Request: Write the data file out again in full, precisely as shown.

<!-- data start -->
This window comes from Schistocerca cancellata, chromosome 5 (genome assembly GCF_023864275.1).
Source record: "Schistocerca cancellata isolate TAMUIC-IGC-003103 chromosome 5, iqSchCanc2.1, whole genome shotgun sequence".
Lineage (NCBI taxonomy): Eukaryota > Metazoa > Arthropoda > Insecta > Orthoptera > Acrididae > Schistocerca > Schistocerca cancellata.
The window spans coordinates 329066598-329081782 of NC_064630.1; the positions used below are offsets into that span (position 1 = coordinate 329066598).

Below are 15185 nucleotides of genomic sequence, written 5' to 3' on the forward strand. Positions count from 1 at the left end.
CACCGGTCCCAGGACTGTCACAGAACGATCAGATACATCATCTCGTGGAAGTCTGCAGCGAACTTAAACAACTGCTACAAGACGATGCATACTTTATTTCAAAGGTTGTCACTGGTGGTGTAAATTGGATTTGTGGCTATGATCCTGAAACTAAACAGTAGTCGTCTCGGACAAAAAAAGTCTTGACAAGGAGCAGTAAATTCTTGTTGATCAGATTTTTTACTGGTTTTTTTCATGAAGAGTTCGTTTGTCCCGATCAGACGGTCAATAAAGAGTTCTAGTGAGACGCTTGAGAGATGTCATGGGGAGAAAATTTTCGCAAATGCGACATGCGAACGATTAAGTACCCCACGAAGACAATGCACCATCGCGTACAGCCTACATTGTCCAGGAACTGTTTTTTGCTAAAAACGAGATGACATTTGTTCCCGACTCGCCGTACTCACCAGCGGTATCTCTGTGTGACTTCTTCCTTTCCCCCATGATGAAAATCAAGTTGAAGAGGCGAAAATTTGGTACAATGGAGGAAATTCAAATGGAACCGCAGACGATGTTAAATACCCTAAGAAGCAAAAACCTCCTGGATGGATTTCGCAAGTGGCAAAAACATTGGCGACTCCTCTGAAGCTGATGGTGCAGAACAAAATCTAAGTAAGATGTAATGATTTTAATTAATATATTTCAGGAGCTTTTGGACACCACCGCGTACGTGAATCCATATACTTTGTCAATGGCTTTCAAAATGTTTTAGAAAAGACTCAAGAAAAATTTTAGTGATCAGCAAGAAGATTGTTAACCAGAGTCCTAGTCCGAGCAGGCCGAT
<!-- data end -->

This window comes from Schistocerca cancellata, chromosome 5 (genome assembly GCF_023864275.1).
Source record: "Schistocerca cancellata isolate TAMUIC-IGC-003103 chromosome 5, iqSchCanc2.1, whole genome shotgun sequence".
Lineage (NCBI taxonomy): Eukaryota > Metazoa > Arthropoda > Insecta > Orthoptera > Acrididae > Schistocerca > Schistocerca cancellata.
The window spans coordinates 329066598-329081782 of NC_064630.1; the positions used below are offsets into that span (position 1 = coordinate 329066598).

Below are 15185 nucleotides of genomic sequence, written 5' to 3' on the forward strand. Positions count from 1 at the left end.
CACCGGTCCCAGGACTGTCACAGAACGATCAGATACATCATCTCGTGGAAGTCTGCAGCGAACTTAAACAACTGCTACAAGACGATGCATACTTTATTTCAAAGGTTGTCACTGGTGGTGTAAATTGGATTTGTGGCTATGATCCTGAAACTAAACAGTAGTCGTCTCGGACAAAAAAAGTCTTGACAAGGAGCAGTAAATTCTTGTTGATCAGATTTTTTACTGGTTTTTTTCATGAAGAGTTCGTTTGTCCCGATCAGACGGTCAATAAAGAGTTCTAGTGAGACGCTTGAGAGATGTCATGGGGAGAAAATTTTCGCAAATGCGACATGCGAACGATTAAGTACCCCACGAAGACAATGCACCATCGCGTACAGCCTACATTGTCCAGGAACTGTTTTTTGCTAAAAACGAGATGACATTTGTTCCCGACTCGCCGTACTCACCAGCGGTATCTCTGTGTGACTTCTTCCTTTCCCCCATGATGAAAATCAAGTTGAAGAGGCGAAAATTTGGTACAATGGAGGAAATTCAAATGGAACCGCAGACGATGTTAAATACCCTAAGAAGCAAAAACCTCCTGGATGGATTTCGCAAGTGGCAAAAACATTGGCGACTCCTCTGAAGCTGATGGTGCAGAACAAAATCTAAGTAAGATGTAATGATTTTAATTAATATATTTCAGGAGCTTTTGGACACCACCGCGTACGTGAATCCATATACTTTGTCAATGGCTTTCAAAATGTTTTAGAAAAGACTCAAGAAAAATTTTAGTGATCAGCAAGAAGATTGTTAACCAGAGTCCTAGTCCGAGCAGGCCGAT